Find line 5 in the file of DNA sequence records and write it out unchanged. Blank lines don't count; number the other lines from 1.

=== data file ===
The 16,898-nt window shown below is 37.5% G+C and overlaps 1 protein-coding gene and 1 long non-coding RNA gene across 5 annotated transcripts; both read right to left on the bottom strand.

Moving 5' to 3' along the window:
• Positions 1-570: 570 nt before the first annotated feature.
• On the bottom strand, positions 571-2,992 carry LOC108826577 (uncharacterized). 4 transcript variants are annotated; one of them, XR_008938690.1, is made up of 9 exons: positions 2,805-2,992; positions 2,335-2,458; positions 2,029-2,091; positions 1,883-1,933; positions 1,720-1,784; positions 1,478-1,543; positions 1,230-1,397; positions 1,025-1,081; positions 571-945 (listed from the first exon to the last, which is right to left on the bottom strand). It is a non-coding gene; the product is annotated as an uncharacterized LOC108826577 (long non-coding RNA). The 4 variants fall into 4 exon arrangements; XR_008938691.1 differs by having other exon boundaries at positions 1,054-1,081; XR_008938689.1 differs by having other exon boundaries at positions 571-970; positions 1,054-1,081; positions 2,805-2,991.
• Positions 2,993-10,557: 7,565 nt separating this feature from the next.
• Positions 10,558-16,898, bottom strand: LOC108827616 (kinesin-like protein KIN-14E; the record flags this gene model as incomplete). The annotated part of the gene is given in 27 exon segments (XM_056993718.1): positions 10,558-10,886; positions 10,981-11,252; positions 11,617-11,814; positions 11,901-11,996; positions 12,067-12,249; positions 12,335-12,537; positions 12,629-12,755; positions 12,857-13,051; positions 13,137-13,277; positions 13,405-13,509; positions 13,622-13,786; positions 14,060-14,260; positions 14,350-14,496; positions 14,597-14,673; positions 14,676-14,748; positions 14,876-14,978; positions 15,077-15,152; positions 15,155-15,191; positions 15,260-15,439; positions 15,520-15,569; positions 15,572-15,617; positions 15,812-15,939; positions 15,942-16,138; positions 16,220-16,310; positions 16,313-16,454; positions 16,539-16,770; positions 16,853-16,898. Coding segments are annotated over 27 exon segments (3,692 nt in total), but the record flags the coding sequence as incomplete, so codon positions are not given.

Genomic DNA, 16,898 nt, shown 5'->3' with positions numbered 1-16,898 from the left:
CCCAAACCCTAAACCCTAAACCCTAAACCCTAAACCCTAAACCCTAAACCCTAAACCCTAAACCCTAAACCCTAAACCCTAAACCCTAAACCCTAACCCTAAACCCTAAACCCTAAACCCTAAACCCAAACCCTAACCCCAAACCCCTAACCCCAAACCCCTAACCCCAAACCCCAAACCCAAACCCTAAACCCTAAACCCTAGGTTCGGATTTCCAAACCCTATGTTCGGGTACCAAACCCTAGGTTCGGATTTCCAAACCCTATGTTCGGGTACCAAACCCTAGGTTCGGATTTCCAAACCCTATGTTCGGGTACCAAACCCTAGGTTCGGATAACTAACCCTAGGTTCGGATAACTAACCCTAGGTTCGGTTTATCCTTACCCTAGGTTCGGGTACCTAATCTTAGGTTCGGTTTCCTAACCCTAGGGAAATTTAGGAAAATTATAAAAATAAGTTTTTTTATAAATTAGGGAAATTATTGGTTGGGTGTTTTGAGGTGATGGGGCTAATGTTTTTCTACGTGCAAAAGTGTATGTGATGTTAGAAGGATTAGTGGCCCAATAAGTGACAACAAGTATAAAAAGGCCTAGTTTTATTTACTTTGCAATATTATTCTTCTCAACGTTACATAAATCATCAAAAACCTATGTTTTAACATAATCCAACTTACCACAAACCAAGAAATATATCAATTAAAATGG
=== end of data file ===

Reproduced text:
• Positions 2,993-10,557: 7,565 nt separating this feature from the next.